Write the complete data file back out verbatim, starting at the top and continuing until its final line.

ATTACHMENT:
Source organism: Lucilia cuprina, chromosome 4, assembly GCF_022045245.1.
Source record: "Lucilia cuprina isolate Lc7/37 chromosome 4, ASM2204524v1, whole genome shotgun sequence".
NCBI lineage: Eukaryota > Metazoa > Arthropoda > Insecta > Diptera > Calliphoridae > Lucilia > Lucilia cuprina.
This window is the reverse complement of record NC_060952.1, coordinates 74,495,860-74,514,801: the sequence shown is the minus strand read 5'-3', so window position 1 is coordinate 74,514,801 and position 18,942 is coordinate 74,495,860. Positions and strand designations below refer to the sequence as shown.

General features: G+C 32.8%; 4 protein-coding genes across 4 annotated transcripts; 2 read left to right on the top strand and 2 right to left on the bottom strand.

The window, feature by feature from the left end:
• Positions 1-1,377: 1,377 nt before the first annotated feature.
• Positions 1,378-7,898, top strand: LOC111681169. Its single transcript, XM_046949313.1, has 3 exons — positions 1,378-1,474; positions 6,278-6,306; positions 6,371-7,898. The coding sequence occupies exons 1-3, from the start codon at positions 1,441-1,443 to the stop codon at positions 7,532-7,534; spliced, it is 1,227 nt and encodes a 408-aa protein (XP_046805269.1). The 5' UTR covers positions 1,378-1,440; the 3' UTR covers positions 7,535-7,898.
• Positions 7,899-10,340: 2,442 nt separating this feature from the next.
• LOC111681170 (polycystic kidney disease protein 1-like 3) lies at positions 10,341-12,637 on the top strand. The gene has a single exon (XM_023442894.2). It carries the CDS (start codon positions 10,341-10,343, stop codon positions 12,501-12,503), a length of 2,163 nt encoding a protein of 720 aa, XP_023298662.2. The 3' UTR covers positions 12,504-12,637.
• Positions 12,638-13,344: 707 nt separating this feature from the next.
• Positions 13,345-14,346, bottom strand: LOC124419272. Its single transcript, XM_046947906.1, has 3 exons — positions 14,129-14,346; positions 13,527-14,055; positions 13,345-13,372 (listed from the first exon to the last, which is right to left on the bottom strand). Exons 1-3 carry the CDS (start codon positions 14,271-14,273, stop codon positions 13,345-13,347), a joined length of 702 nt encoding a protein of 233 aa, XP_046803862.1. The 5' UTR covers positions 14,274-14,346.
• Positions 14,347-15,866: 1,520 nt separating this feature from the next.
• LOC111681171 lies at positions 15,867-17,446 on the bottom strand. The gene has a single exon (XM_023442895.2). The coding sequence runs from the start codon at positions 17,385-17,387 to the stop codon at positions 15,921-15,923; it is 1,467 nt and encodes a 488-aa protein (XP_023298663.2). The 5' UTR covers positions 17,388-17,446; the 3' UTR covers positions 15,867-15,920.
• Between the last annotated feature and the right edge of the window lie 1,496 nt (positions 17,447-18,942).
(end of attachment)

Source organism: Lucilia cuprina, chromosome 4, assembly GCF_022045245.1.
Source record: "Lucilia cuprina isolate Lc7/37 chromosome 4, ASM2204524v1, whole genome shotgun sequence".
NCBI lineage: Eukaryota > Metazoa > Arthropoda > Insecta > Diptera > Calliphoridae > Lucilia > Lucilia cuprina.
This window is the reverse complement of record NC_060952.1, coordinates 74,495,860-74,514,801: the sequence shown is the minus strand read 5'-3', so window position 1 is coordinate 74,514,801 and position 18,942 is coordinate 74,495,860. Positions and strand designations below refer to the sequence as shown.

General features: G+C 32.8%; 4 protein-coding genes across 4 annotated transcripts; 2 read left to right on the top strand and 2 right to left on the bottom strand.

The window, feature by feature from the left end:
• Positions 1-1,377: 1,377 nt before the first annotated feature.
• Positions 1,378-7,898, top strand: LOC111681169. Its single transcript, XM_046949313.1, has 3 exons — positions 1,378-1,474; positions 6,278-6,306; positions 6,371-7,898. The coding sequence occupies exons 1-3, from the start codon at positions 1,441-1,443 to the stop codon at positions 7,532-7,534; spliced, it is 1,227 nt and encodes a 408-aa protein (XP_046805269.1). The 5' UTR covers positions 1,378-1,440; the 3' UTR covers positions 7,535-7,898.
• Positions 7,899-10,340: 2,442 nt separating this feature from the next.
• LOC111681170 (polycystic kidney disease protein 1-like 3) lies at positions 10,341-12,637 on the top strand. The gene has a single exon (XM_023442894.2). It carries the CDS (start codon positions 10,341-10,343, stop codon positions 12,501-12,503), a length of 2,163 nt encoding a protein of 720 aa, XP_023298662.2. The 3' UTR covers positions 12,504-12,637.
• Positions 12,638-13,344: 707 nt separating this feature from the next.
• Positions 13,345-14,346, bottom strand: LOC124419272. Its single transcript, XM_046947906.1, has 3 exons — positions 14,129-14,346; positions 13,527-14,055; positions 13,345-13,372 (listed from the first exon to the last, which is right to left on the bottom strand). Exons 1-3 carry the CDS (start codon positions 14,271-14,273, stop codon positions 13,345-13,347), a joined length of 702 nt encoding a protein of 233 aa, XP_046803862.1. The 5' UTR covers positions 14,274-14,346.
• Positions 14,347-15,866: 1,520 nt separating this feature from the next.
• LOC111681171 lies at positions 15,867-17,446 on the bottom strand. The gene has a single exon (XM_023442895.2). The coding sequence runs from the start codon at positions 17,385-17,387 to the stop codon at positions 15,921-15,923; it is 1,467 nt and encodes a 488-aa protein (XP_023298663.2). The 5' UTR covers positions 17,388-17,446; the 3' UTR covers positions 15,867-15,920.
• Between the last annotated feature and the right edge of the window lie 1,496 nt (positions 17,447-18,942).